|CDC says stats dangerous
Aug 27, 2003
First of all, let me say that the experts here are real heros for helping out on a very important and distressing issue. I admire the efforts and good wills, but perhaps the experts here need to think about the advices being presented here with more care.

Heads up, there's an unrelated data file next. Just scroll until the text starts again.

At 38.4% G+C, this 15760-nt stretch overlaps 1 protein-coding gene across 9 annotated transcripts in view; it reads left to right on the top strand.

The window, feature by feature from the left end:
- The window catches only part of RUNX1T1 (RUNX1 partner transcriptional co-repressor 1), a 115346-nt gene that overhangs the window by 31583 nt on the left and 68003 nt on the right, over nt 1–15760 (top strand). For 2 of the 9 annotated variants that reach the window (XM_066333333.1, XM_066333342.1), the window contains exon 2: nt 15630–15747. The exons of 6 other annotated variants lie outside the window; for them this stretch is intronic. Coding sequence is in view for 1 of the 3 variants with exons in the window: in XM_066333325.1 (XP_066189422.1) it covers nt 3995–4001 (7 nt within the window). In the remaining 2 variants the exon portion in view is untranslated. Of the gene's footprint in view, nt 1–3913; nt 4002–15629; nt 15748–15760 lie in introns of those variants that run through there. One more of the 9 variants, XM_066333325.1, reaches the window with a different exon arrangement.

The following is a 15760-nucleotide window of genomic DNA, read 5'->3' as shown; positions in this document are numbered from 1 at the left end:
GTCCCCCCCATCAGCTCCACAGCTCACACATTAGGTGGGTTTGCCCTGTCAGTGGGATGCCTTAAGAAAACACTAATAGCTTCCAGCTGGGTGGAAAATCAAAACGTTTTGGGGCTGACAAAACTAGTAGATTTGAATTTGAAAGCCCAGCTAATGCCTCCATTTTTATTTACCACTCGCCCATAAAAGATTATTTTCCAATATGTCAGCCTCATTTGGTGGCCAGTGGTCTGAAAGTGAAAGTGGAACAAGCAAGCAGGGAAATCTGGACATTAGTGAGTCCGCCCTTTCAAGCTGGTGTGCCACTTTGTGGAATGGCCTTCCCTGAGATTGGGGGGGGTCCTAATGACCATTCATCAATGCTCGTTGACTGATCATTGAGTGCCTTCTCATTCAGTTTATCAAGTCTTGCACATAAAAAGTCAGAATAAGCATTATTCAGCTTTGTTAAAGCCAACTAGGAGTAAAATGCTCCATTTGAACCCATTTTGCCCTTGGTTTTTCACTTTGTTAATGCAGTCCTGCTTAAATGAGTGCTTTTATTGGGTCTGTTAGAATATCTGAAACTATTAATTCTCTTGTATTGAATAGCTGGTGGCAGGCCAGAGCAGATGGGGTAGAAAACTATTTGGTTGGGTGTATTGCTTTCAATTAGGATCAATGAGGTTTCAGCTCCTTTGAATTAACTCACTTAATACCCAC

Dr. Frascino has always been supportive and done a wonderful job helping those "worried well" people. But I can't help but noticing that Dr. Frascino's comments tend to make HIV infection a extremely rare occurance. In one post where the poster had unprotected intercourse with a person of unknown status, Dr. Frascino replied that he is confident that the odds is in the poster's favor and the test result would turn up negative. Also in numerous replies, Dr. Frascino and other experts here have quoted stats claiming that a single act of unprotected intercourse with a known HIV positive person carries only 0.1 - 0.3 risk. These are extremely small numbers. The fact is that there are 40,000 new HIV cases in US alone, and the number is on the rise. If this estimated risk level is realistic, the number of unprotected, dangerous intercourse in US must be dangeriously and alarmingly high. If you work out the number of unprotected intercourse needed to produce 40,000 new cases each year according to the 0.3 risk level, one might conclude that all that Americans are doing each day is unprotected intercourse. Another possible factor is the realiability of condoms in preventing HIV transmission. Perhaps condoms aren't as safe as the 99.99 risk level presented here, and that's why the new cases each year is this high. It is widely accepted that condoms are highly effective, except among those, as Dr. Frascino would call, right-wing fanatics. I agree with the great Doc that a lot of misinformation about condom effectiveness is motivated by conservative agenda, and such view can't be constructive in preventing the spread of HIV. However, I also found the perhaps overly optimistic view of Dr. Frascino dangerous.